Beretta Blog

Five Mistakes Rookies Make During Early Teal Season

Posted by Derrek Sigler

on Aug 9, 2017 2:17:46 PM

Early teal season

For many of us, our first crack at duck hunting every year comes from those tasty, winged speedsters – teal. It is a great way to kick off a long waterfowl season and is a lot of fun. With more states adding early teal hunts, and the popularity of duck hunting still rising, there are a lot of newcomers to the hunt headed to the waterways this year. While you can screw things up and still luck into a good hunt, there are plenty of ways a rookie can foul up a teal season. Heck, even a seasoned waterfowling expert can mess things up, so a refresher may just be in order.

Also See: Four Things You May Now Know About Duck Hunting Ammo

Don’t forget to scout, and then scout some more

My first early teal season that was “successful” happened by accident. It overlapped an early goose hunt, and the pond I had staked out for geese happened to attract a few bluewings. I also happened to have a few smaller loads in my pocket for dealing with cripples. I made the mistake of thinking that because of that stroke of luck, that teal hunting was going to be easy. The following season, I decided to target teal specifically and figured they’d be everywhere. Like Obi-Wan Kenobi, I’m not afraid to admit that I was wrong.

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Put in the time to find the birds and, very importantly, see where they are going. Teal tend to be very habitual. So once you find them on a pond, watch their flight patterns closely, if at all possible. Being just a little off can mean you’re not going to get a shot. They like bigger water than you might think for smaller ducks, but not overly deep water. A key part of finding them is finding vegetation that is shallow, like a foot or less. There has to be plenty of open water, though. So, weed-choked swamps are usually not going to pay off. One of my favorite spots for teal is a small 25-acre pond that is no more than 10-feet deep. It has several fingers of land jutting out into it, making for good points for shore vegetation for the ducks, and room for me to get in and hunt. The only problem I’ve had with it has been running into bears. Luckily for me, they weren’t too interested in a crazy, camo-wearing, shotgun-toting duck hunter.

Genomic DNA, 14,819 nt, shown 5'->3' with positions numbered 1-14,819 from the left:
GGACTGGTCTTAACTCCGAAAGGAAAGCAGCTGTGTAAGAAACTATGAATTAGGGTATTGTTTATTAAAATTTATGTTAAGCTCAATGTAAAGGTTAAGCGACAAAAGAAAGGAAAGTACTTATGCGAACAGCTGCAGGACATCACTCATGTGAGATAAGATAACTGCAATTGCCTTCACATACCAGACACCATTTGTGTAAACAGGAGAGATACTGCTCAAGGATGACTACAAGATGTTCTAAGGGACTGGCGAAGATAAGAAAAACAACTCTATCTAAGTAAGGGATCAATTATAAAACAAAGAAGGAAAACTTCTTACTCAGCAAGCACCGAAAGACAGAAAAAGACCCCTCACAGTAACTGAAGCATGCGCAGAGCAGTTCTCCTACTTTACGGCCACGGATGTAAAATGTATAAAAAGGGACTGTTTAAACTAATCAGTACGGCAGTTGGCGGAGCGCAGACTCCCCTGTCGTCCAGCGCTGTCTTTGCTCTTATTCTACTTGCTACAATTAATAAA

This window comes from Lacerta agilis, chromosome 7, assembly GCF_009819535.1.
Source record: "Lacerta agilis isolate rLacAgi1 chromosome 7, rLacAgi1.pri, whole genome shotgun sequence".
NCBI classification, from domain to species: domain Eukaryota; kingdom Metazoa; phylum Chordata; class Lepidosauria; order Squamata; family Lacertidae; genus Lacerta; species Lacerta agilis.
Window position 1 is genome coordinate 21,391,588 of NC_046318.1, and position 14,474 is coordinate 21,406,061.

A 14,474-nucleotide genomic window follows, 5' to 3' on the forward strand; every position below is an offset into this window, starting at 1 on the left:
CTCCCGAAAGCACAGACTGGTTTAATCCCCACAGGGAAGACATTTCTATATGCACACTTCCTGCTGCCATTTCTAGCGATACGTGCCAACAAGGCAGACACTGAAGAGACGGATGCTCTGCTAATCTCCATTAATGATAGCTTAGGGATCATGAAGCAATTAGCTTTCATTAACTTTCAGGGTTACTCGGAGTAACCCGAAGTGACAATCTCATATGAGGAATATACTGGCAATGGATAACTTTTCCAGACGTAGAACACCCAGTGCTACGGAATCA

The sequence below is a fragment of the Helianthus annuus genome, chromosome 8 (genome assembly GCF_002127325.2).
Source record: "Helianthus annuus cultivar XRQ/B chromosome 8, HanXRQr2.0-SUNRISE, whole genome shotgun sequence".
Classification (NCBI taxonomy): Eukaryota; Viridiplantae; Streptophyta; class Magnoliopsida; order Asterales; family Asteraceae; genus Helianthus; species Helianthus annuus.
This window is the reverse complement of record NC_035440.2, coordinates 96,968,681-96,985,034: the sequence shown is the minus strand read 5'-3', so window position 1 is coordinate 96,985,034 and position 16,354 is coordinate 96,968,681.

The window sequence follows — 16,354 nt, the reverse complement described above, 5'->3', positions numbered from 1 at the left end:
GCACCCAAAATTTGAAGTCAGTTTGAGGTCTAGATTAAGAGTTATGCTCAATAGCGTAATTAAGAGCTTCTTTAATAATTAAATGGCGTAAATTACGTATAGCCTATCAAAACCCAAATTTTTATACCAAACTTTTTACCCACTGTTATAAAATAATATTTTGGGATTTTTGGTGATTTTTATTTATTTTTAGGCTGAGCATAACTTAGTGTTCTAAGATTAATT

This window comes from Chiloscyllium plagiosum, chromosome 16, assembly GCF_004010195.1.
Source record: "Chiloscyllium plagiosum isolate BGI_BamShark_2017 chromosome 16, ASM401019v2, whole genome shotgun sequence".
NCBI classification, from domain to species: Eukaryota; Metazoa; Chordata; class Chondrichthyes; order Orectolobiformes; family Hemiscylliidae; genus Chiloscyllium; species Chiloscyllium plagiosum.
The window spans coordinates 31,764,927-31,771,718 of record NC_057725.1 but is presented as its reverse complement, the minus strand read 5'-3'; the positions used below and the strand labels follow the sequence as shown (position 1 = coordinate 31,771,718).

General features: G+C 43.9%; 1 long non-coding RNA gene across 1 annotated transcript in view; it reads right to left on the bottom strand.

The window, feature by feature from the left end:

Be mindful of the weather

Even with an early season, there can be big swings in the weather and teal are very sensitive to it. Keep an eye on the forecasts and pay attention to what is going on not only in your area but also to the north. A big cold front north of you can push down a lot of new ducks. An early season cold snap can also push your ducks south. If you see something coming, get ready to hunt, because the action can be simply amazing.

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Don’t shoot Woodrow

This should go without saying, but still, it never hurts to be reminded. Wood ducks and teal look similar in flight. They’re both smaller bodied ducks and fly very fast. If you need a refresher, check out Ducks Unlimited’s Waterfowl ID page. If you’re new to duck hunting, be mindful of what ducks you’re shooting at. The last thing you want to do is take a bird out of season. If you’re not sure – don’t pull the trigger.

Decoys.jpgTo decoy, or not to decoy

When you’re goose hunting, a big spread of decoys is a good thing. It’s the same when hunting late migrating mallards and diver ducks. For an early teal hunt, since you’ve already scouted, plan to set a spread around the same size as the flocks you’ve spotted during the scouting runs. And if you don’t have teal decoys, don’t freak out and run to the store just yet. You can get by with mallards. Granted teal dekes are going to be better, and it gives you an excuse to go buy more decoys. Get the same species, too. If you see bluewings while you’re scouting, buy and use bluewing decoys.
(You might also like to watch this video on decoy strategy)

Don’t be late

Teal are early risers and so should you be. Don’t hit the snooze again – get up, get ready and go hunt. The flights can be early and are most of the time. Mobility is key too. Most seasoned teal hunters pack light and are prepared to move quickly to get on the “X.” If I’m hunting from a shoreline, I have used my turkey vest to have all my stuff close at hand so I can run and gun if I need to. If I’m on the water, I use a kayak for teal hunts. Hunting all ducks from a kayak can a great way to get at them. For early teal hunts, where you've got to be prepared for move quickly and often in
shallow water to get on the birds, it works even better.


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Topics: Hunting, Hunting - Duck


Written by Derrek Sigler

Derrek Sigler grew up in northern Michigan, chasing deer and birds around his family farm. He cut his teeth chasing flocks of geese and ducks across corn and wheat fields, and grouse across the north woods. He has worked as a writer for Cabela's, and served as editorial director with Gun Digest books. Currently, he writes for Outdoor Hub and for Beretta. He routinely travels across North America for hunting adventures.